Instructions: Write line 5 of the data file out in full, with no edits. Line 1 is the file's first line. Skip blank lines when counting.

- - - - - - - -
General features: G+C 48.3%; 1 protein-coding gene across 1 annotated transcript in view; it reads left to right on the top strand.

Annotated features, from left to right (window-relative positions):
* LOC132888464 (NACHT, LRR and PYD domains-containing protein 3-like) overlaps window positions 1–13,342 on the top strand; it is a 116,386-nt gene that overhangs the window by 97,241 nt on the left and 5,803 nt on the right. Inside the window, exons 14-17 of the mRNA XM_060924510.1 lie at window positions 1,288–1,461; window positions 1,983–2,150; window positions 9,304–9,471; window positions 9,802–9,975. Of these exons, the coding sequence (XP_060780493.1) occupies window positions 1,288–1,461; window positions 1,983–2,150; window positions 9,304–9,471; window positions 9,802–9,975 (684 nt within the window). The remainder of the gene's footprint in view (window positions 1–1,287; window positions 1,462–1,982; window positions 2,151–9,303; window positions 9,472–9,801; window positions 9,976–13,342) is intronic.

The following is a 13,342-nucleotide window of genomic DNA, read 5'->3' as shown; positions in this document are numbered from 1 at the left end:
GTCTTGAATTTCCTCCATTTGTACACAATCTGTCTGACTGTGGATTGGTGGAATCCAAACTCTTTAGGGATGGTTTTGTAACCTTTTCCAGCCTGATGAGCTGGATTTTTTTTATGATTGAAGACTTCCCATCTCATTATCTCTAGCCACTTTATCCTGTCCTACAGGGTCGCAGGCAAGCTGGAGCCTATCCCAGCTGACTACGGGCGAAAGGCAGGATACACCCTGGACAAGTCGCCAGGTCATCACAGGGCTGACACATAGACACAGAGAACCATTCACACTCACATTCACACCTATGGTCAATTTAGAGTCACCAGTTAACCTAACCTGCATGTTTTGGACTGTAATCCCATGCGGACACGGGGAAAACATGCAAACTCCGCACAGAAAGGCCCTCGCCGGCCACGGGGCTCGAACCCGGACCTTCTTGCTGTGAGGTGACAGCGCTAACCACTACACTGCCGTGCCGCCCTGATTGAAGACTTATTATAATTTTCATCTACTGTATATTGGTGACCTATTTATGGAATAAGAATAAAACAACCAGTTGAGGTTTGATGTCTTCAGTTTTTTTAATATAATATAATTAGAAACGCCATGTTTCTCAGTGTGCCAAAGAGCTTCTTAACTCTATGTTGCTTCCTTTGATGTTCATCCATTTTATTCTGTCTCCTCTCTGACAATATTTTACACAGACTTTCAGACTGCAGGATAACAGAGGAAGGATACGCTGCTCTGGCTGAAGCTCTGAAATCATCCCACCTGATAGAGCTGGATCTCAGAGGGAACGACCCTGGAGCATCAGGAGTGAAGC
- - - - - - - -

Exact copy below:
GTCTTGAATTTCCTCCATTTGTACACAATCTGTCTGACTGTGGATTGGTGGAATCCAAACTCTTTAGGGATGGTTTTGTAACCTTTTCCAGCCTGATGAGCTGGATTTTTTTTATGATTGAAGACTTCCCATCTCATTATCTCTAGCCACTTTATCCTGTCCTACAGGGTCGCAGGCAAGCTGGAGCCTATCCCAGCTGACTACGGGCGAAAGGCAGGATACACCCTGGACAAGTCGCCAGGTCATCACAGGGCTGACACATAGACACAGAGAACCATTCACACTCACATTCACACCTATGGTCAATTTAGAGTCACCAGTTAACCTAACCTGCATGTTTTGGACTGTAATCCCATGCGGACACGGGGAAAACATGCAAACTCCGCACAGAAAGGCCCTCGCCGGCCACGGGGCTCGAACCCGGACCTTCTTGCTGTGAGGTGACAGCGCTAACCACTACACTGCCGTGCCGCCCTGATTGAAGACTTATTATAATTTTCATCTACTGTATATTGGTGACCTATTTATGGAATAAGAATAAAACAACCAGTTGAGGTTTGATGTCTTCAGTTTTTTTAATATAATATAATTAGAAACGCCATGTTTCTCAGTGTGCCAAAGAGCTTCTTAACTCTATGTTGCTTCCTTTGATGTTCATCCATTTTATTCTGTCTCCTCTCTGACAATATTTTACACAGACTTTCAGACTGCAGGATAACAGAGGAAGGATACGCTGCTCTGGCTGAAGCTCTGAAATCATCCCACCTGATAGAGCTGGATCTCAGAGGGAACGACCCTGGAGCATCAGGAGTGAAGC